For a long time I’ve wanted to learn how to press plants. I like the idea of creating beautiful framed works of art using pressed flowers and herbs. I had saved two large squares of cardboard for the project, and today I begged some newspaper from my mother-in-law’s recycling bin. I attempted to entice both the boys in collecting specimens with me, and only succeeded in gaining Summer’s help. So we happily trudged out back with a basket, scissors, notecards and a pen, to collect some samples.
The concept is very simple, and has been utilized by naturalists and scientists for hundreds of years to dry and preserve specimens for safe travel across vast continents and turbulent seas. Plant presses are an important scientific tool, without them specimens would wither and perish before researchers have adequate time to study and deliberate over them.
Presses can be small, just big enough to fit in your hiking pack, ideal for collecting herbaceous plant leaves, roots and flowers as you wander; or they can be large enough to press an entire plant, from root to flower. To avoid wilting, press your plants as soon as possible after picking them. You should also make note of the plant’s common name, Latin name, location, height, habitat, abundance, date, and other valuable information that can fade from memory and leave you blank when you’re finally ready to make use of your pressings.
Not only will the pressed plants make great gifts this holiday season, but we could even start our own herbarium, by simply arranging the specimens on acid-free paper with all of the relevant harvesting information, and glue or cover them with contact paper to easily catalog them.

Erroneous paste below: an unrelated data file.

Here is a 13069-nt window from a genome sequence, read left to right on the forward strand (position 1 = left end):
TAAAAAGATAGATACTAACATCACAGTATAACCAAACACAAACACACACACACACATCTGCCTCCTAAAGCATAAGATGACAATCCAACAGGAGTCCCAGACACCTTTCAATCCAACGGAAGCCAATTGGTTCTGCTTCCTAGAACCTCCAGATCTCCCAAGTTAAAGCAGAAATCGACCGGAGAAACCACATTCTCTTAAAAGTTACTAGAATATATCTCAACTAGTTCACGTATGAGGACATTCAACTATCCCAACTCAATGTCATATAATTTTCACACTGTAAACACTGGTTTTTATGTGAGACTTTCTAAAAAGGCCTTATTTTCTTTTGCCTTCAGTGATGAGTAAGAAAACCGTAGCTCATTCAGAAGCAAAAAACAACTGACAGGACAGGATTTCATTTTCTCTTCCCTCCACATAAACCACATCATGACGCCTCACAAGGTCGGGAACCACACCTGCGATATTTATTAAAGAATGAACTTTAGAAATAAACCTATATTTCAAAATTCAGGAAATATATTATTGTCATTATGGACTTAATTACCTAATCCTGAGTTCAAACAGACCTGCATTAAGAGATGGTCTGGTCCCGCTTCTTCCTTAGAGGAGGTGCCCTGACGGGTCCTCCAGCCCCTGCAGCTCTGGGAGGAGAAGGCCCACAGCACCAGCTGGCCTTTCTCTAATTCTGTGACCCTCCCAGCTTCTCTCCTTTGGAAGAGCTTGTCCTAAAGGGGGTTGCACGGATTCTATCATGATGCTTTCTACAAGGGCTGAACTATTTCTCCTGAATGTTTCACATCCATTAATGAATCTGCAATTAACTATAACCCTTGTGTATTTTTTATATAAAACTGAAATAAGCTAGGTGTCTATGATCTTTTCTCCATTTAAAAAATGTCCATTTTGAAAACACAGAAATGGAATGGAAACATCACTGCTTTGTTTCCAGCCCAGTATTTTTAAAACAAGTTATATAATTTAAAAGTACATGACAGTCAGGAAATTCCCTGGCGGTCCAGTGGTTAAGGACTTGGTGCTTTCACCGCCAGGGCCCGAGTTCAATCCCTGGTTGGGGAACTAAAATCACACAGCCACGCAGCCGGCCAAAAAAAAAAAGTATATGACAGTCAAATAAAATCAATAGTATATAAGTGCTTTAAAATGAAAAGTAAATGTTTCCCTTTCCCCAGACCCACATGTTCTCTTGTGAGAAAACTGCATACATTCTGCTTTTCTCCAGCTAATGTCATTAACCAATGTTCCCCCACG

Check out this video from Barb’s blog “Handbook of Nature Study”where she posts all sorts of great information and lesson plans for nature studies.
Summer and I ended up collecting nearly a dozen different plant specimens–and even though he’s only four, I use the appropriate terminology with him–there’s no reason not to. We found some daisies, clover, Queen-Anee’s Lace, buttercup, a couple of things I’ll have to look up in the guide books, and we picked a couple of herb specimens from the garden-such as a sprig of sage, and a couple sprigs of parsley.
Having never pressed anything before, this will take a bit of experimenting; we’ll see how well the specimens turn out. For now they’ll be sitting at the far end of our dinning room table under Webster’s Unabridged Dictionary for the next few weeks. I’ll let you know how they turn out.
Have you ever pressed plants with your kids? Got any tips or hints for us?